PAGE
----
Over this last couple of years, the number of people deciding to make the leap to self-employment and work as freelancers has dramatically increased, all over the world. For some, this is the hope of taking back control over their lives, instead of having to accept the tyranny (real or perceived) of regular employment. For others, this is the only way in the face of a job market where they just can’t find their place.
With COVID and the discovery that in the 21st century, it is perfectly possible to work wherever and whenever we want while remaining productive (something most freelancers have understood and applied for years; the famous “digital nomads”), the border between freelancers and employees is blurring. For instance in Japan, where I live, I’ve witnessed the explosion of « Workation Programs”; promotion initiatives (usually of countryside areas) where accommodation and work spaces are provided for very cheap prices, sometimes even for free (actually in some cases we’re even paid to come!). Of course, most freelancers could have benefited from this a long time ago, and the reason it’s growing now is obvious; more and more traditional employees are able to use such programs.
Will this lead to further developing freelancing as a way of working? Or on the contrary, will it decrease considering its major advantages are starting to be found among more traditional employment forms? Read more »
Building the Life We Dream of Is a Duty
Being able to build the life of our dream… That’s an appealing promise indeed! For we all have wishes, dreams, things we want, preferences, tastes and centers of interest that define what we decide to spend our time on. So in a way, we’re all trying to live the life of our choice, but with more or less success.
However in my opinion this search is not only instinctive and to be encouraged, but also a duty. And to understand why we must go back to 2009, when I discovered Read more »
When I arrived in Kyoto in early March 2020, I had a pretty clear goal: to spend as much time as possible with the friends I already had there and to grow my social network (both private and professional). I wasn’t on vacations – I was there to establish the foundations of a new life after having put an end to the one I had built in Sweden for the past 10 years. Besides, my working-holiday visa lasting only one year, there wasn’t any time to waste.
In practice that meant dividing my time between money-making activities coming through my company, outings with friends (and through them the possibility to meet new people), to try and find customers and professional partners in Japan (relying on face-to-face meetings rather than e-mails), and finally spending whatever time was left at my coworking space to get the administrative paperwork done, along with anything left (such as writing this blog post!). What about tourism and enjoying the city and the country you ask? Well, perhaps… if there was time left.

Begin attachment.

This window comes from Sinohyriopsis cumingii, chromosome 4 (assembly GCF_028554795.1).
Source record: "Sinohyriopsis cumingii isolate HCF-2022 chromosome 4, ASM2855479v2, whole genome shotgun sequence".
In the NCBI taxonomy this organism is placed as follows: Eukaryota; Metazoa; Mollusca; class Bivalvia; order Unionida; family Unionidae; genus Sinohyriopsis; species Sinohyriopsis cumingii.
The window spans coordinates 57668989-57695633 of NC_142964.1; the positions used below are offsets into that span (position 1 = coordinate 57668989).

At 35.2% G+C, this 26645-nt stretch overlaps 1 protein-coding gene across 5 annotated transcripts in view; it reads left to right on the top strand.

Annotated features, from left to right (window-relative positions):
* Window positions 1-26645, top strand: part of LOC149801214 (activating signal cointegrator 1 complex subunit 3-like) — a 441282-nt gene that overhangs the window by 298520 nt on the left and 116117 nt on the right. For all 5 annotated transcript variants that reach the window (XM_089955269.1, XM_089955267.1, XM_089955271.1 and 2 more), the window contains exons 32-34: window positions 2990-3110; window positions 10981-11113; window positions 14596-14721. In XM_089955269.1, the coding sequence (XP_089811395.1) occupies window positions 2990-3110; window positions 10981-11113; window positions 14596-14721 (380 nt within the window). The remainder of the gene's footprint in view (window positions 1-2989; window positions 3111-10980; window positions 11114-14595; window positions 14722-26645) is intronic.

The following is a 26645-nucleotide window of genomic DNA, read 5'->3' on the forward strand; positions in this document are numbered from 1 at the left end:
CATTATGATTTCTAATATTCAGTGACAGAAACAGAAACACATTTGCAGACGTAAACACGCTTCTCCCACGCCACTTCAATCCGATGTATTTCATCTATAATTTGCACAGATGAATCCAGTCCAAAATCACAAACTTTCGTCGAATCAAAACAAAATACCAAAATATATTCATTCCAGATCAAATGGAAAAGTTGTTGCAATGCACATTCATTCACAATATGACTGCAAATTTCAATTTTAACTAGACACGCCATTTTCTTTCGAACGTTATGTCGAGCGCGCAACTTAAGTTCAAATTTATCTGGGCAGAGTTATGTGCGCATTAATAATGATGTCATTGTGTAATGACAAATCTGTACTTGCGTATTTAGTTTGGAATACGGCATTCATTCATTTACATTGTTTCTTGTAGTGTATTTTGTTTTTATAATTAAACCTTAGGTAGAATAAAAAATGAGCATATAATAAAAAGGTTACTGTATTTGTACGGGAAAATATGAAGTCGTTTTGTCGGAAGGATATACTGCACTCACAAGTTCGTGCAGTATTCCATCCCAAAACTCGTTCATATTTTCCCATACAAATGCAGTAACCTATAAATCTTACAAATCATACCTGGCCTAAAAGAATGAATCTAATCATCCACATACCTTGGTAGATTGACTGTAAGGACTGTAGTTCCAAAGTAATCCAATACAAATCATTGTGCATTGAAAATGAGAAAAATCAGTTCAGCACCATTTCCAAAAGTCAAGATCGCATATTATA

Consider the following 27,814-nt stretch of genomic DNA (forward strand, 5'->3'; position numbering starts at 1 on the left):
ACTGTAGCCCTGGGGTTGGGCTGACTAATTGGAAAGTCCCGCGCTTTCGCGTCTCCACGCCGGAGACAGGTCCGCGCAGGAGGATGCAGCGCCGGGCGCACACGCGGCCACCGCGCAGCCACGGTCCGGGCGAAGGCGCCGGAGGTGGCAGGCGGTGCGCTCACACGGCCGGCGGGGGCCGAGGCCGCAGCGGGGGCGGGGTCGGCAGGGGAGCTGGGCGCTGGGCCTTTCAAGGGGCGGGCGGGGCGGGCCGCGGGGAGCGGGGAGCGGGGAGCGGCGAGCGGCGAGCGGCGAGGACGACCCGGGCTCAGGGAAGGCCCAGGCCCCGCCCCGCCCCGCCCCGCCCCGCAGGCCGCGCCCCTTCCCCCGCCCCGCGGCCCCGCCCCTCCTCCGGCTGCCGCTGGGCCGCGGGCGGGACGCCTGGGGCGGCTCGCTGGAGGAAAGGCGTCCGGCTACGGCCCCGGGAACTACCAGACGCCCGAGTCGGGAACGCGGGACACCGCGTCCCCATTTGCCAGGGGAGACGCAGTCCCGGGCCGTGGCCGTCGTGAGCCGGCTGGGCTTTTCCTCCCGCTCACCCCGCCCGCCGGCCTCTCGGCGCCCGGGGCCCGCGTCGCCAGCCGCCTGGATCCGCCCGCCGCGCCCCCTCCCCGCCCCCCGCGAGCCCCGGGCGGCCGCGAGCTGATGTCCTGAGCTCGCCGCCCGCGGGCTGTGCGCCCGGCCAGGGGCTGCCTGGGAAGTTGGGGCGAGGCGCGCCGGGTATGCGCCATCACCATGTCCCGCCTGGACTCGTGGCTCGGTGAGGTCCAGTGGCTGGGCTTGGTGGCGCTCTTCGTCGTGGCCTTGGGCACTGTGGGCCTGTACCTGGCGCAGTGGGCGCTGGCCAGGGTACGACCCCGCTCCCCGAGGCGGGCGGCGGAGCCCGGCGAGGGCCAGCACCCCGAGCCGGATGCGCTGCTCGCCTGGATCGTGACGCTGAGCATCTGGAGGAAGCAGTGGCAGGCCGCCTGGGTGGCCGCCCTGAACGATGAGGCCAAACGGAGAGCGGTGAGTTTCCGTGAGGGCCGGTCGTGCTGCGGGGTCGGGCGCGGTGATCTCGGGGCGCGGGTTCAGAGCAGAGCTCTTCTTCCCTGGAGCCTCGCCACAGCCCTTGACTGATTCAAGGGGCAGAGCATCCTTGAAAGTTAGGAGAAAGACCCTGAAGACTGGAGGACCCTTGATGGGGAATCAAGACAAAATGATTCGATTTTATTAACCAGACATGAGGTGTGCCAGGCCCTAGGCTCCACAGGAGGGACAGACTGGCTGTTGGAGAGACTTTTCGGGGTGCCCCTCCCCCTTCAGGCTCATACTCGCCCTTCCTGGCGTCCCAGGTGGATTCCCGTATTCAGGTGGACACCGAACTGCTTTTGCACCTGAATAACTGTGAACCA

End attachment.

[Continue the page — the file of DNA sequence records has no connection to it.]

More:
It all started rather well, but as they say: Read more »
The importance and difficulties of knowing how to communicate with people with different languages and cultures
It is no secret that communicating with people from other countries has become more and more frequent. First because it’s getting easier but also (or at least one can hope) because it’s being recognized as something necessary. If we focus on business for instance (we could do the same with school, research, etc.) we can easily see that these relationships offer several advantages that also Read more »
You’d rather listen to this post than reading it? No problem:
When you travel to France, for work or leisure, it can happen that you encounter limitations and problems that you wouldn’t come across at home. Often, these are based on the local language and culture being different from the sounds and experiences where you live.
We actually do often conclude that this is purely a language phenomenon. And it’s definitely the most obvious conclusion, especially in Europe where so many languages are found over such a small area. The languages are also very different from one another and can hardly be understood without being studied first. In other words, limitations due to lack of skills in the local language become obvious as soon as you arrive.
On the other hand, we perhaps don’t think as much about Read more »